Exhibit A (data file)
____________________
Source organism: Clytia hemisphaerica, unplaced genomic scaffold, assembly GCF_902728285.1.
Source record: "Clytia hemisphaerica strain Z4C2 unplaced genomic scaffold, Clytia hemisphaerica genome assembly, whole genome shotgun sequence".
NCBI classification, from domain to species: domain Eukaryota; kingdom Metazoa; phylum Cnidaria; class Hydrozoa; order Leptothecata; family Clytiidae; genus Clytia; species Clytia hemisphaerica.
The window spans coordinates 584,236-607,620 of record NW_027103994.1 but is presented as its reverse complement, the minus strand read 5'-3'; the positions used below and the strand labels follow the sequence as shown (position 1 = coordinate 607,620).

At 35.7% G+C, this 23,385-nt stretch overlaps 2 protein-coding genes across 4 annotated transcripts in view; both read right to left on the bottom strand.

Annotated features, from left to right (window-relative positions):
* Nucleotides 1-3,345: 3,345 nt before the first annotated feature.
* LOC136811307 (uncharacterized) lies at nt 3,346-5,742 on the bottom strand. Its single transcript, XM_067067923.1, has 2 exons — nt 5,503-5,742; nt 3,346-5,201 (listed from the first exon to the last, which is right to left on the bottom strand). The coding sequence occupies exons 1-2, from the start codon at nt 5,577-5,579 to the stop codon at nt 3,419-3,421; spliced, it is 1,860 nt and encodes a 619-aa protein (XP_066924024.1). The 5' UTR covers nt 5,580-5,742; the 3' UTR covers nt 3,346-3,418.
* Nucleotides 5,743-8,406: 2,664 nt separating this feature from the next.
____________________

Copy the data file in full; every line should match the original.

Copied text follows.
Source organism: Clytia hemisphaerica, unplaced genomic scaffold, assembly GCF_902728285.1.
Source record: "Clytia hemisphaerica strain Z4C2 unplaced genomic scaffold, Clytia hemisphaerica genome assembly, whole genome shotgun sequence".
NCBI classification, from domain to species: domain Eukaryota; kingdom Metazoa; phylum Cnidaria; class Hydrozoa; order Leptothecata; family Clytiidae; genus Clytia; species Clytia hemisphaerica.
The window spans coordinates 584,236-607,620 of record NW_027103994.1 but is presented as its reverse complement, the minus strand read 5'-3'; the positions used below and the strand labels follow the sequence as shown (position 1 = coordinate 607,620).

At 35.7% G+C, this 23,385-nt stretch overlaps 2 protein-coding genes across 4 annotated transcripts in view; both read right to left on the bottom strand.

Annotated features, from left to right (window-relative positions):
* Nucleotides 1-3,345: 3,345 nt before the first annotated feature.
* LOC136811307 (uncharacterized) lies at nt 3,346-5,742 on the bottom strand. Its single transcript, XM_067067923.1, has 2 exons — nt 5,503-5,742; nt 3,346-5,201 (listed from the first exon to the last, which is right to left on the bottom strand). The coding sequence occupies exons 1-2, from the start codon at nt 5,577-5,579 to the stop codon at nt 3,419-3,421; spliced, it is 1,860 nt and encodes a 619-aa protein (XP_066924024.1). The 5' UTR covers nt 5,580-5,742; the 3' UTR covers nt 3,346-3,418.
* Nucleotides 5,743-8,406: 2,664 nt separating this feature from the next.